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A diet worth its salt

The Food Standards Agency in Britain has suggested that people should now concentrate on their daily intake of salt.

india Updated: Aug 02, 2007 00:32 IST

They stopped the sweets, they banned the slabs of meat, they threw the cigarettes away and forced a cut- back on alcohol. Not satisfied, they yelled that there was lead in the spinach and cadmium in the milk. And now, they’re ready to snatch the salt from our food. The Food Standards Agency in Britain has suggested that people should now concentrate on their daily intake of salt as a level above 6 grams a day is inviting trouble in the form of heart attacks.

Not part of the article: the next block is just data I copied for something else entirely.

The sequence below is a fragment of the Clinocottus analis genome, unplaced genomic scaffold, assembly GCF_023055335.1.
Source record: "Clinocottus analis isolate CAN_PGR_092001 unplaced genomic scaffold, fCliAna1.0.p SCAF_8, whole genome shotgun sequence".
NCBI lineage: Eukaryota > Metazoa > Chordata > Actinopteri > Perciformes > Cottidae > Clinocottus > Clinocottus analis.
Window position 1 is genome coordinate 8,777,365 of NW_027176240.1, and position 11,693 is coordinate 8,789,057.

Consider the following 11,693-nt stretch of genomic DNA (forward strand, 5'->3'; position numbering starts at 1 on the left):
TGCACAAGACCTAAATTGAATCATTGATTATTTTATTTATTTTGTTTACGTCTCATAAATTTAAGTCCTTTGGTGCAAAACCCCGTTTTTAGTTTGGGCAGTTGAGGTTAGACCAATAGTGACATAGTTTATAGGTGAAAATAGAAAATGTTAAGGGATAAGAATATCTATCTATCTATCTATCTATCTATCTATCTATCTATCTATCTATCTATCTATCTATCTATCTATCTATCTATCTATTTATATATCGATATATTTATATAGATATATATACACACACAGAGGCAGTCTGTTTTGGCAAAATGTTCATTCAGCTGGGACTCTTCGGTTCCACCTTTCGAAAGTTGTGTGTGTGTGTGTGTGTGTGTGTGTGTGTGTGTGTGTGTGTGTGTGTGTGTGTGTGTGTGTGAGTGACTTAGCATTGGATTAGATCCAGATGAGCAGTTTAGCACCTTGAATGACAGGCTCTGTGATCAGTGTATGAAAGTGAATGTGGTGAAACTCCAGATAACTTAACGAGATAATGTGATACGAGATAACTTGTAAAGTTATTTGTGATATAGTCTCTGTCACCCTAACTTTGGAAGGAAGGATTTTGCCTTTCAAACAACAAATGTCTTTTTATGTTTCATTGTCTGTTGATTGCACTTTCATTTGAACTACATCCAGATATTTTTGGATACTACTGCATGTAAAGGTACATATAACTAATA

Cutting down salt intake by 2 to 3 grams per day can apparently reduce the risk of heart attacks by a quarter. The experts have cautioned office-goers against opting for the ubiquitous ‘health salad’ that has emerged as the weapon of choice to battle transfats and keep triglycerides at bay. Ah, but what can salt-of-the earth salads do to harm? A lot of damage, according to the Consensus Action on Salt and Health (yes, it does exist). Salads and pastas apparently can contain up to three quarters of your daily salt intake. Now we can’t take that with a pinch of salt.

So at the end of the day, what can a person eat? Non-spicy, non-meaty, non-cheesy, non-fattening, saltless stuff. We might as well chew on a stalk or two of grass. But that'll get any environmentalist worth his or her salt up in arms. So let’s just take all these recommendations with a pinch of salt. Each to his own taste.